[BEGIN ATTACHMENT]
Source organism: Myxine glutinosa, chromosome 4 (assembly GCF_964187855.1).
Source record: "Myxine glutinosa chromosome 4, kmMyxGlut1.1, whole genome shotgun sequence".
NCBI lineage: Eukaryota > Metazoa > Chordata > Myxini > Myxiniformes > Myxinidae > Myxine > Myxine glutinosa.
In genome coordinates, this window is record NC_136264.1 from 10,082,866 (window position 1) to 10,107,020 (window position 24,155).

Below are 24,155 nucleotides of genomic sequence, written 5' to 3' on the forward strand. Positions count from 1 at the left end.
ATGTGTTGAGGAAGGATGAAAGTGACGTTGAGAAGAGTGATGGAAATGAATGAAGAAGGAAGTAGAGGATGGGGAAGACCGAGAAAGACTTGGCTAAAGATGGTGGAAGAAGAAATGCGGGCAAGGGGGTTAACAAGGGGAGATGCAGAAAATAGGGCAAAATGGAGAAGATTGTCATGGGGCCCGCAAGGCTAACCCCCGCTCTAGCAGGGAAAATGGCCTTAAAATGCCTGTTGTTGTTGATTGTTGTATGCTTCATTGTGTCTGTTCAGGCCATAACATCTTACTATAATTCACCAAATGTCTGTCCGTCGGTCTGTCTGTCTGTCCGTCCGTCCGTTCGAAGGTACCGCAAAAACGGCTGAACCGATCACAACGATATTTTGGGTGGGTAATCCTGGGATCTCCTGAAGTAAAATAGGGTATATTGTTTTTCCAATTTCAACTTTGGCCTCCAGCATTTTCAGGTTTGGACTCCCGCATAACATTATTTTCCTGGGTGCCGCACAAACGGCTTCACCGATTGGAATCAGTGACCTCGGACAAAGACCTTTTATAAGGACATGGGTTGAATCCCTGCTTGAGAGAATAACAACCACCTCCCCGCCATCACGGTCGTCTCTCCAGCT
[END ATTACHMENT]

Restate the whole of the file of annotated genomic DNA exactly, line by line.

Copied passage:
Source organism: Myxine glutinosa, chromosome 4 (assembly GCF_964187855.1).
Source record: "Myxine glutinosa chromosome 4, kmMyxGlut1.1, whole genome shotgun sequence".
NCBI lineage: Eukaryota > Metazoa > Chordata > Myxini > Myxiniformes > Myxinidae > Myxine > Myxine glutinosa.
In genome coordinates, this window is record NC_136264.1 from 10,082,866 (window position 1) to 10,107,020 (window position 24,155).

Below are 24,155 nucleotides of genomic sequence, written 5' to 3' on the forward strand. Positions count from 1 at the left end.
ATGTGTTGAGGAAGGATGAAAGTGACGTTGAGAAGAGTGATGGAAATGAATGAAGAAGGAAGTAGAGGATGGGGAAGACCGAGAAAGACTTGGCTAAAGATGGTGGAAGAAGAAATGCGGGCAAGGGGGTTAACAAGGGGAGATGCAGAAAATAGGGCAAAATGGAGAAGATTGTCATGGGGCCCGCAAGGCTAACCCCCGCTCTAGCAGGGAAAATGGCCTTAAAATGCCTGTTGTTGTTGATTGTTGTATGCTTCATTGTGTCTGTTCAGGCCATAACATCTTACTATAATTCACCAAATGTCTGTCCGTCGGTCTGTCTGTCTGTCCGTCCGTCCGTTCGAAGGTACCGCAAAAACGGCTGAACCGATCACAACGATATTTTGGGTGGGTAATCCTGGGATCTCCTGAAGTAAAATAGGGTATATTGTTTTTCCAATTTCAACTTTGGCCTCCAGCATTTTCAGGTTTGGACTCCCGCATAACATTATTTTCCTGGGTGCCGCACAAACGGCTTCACCGATTGGAATCAGTGACCTCGGACAAAGACCTTTTATAAGGACATGGGTTGAATCCCTGCTTGAGAGAATAACAACCACCTCCCCGCCATCACGGTCGTCTCTCCAGCT